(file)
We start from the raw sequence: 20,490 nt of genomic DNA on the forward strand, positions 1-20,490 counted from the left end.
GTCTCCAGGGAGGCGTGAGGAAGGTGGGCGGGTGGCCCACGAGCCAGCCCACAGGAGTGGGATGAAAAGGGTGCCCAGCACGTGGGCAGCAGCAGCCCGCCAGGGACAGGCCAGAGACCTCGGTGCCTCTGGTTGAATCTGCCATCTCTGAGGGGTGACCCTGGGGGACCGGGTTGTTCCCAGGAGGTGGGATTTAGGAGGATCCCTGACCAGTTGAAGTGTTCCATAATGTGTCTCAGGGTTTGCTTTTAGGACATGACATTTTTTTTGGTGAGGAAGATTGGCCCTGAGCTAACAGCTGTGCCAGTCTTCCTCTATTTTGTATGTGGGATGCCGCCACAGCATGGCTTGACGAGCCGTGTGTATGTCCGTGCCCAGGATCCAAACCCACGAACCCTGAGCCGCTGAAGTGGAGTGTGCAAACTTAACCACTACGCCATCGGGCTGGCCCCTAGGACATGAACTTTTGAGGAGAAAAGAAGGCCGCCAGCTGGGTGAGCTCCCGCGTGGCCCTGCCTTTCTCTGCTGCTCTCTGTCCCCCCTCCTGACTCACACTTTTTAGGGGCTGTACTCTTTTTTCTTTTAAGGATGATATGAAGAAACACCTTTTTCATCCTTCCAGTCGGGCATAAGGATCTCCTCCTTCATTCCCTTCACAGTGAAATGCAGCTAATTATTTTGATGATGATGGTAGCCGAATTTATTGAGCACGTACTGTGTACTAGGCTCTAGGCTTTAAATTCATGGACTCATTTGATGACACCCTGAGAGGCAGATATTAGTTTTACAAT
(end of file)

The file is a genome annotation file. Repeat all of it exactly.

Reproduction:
We start from the raw sequence: 20,490 nt of genomic DNA on the forward strand, positions 1-20,490 counted from the left end.
GTCTCCAGGGAGGCGTGAGGAAGGTGGGCGGGTGGCCCACGAGCCAGCCCACAGGAGTGGGATGAAAAGGGTGCCCAGCACGTGGGCAGCAGCAGCCCGCCAGGGACAGGCCAGAGACCTCGGTGCCTCTGGTTGAATCTGCCATCTCTGAGGGGTGACCCTGGGGGACCGGGTTGTTCCCAGGAGGTGGGATTTAGGAGGATCCCTGACCAGTTGAAGTGTTCCATAATGTGTCTCAGGGTTTGCTTTTAGGACATGACATTTTTTTTGGTGAGGAAGATTGGCCCTGAGCTAACAGCTGTGCCAGTCTTCCTCTATTTTGTATGTGGGATGCCGCCACAGCATGGCTTGACGAGCCGTGTGTATGTCCGTGCCCAGGATCCAAACCCACGAACCCTGAGCCGCTGAAGTGGAGTGTGCAAACTTAACCACTACGCCATCGGGCTGGCCCCTAGGACATGAACTTTTGAGGAGAAAAGAAGGCCGCCAGCTGGGTGAGCTCCCGCGTGGCCCTGCCTTTCTCTGCTGCTCTCTGTCCCCCCTCCTGACTCACACTTTTTAGGGGCTGTACTCTTTTTTCTTTTAAGGATGATATGAAGAAACACCTTTTTCATCCTTCCAGTCGGGCATAAGGATCTCCTCCTTCATTCCCTTCACAGTGAAATGCAGCTAATTATTTTGATGATGATGGTAGCCGAATTTATTGAGCACGTACTGTGTACTAGGCTCTAGGCTTTAAATTCATGGACTCATTTGATGACACCCTGAGAGGCAGATATTAGTTTTACAAT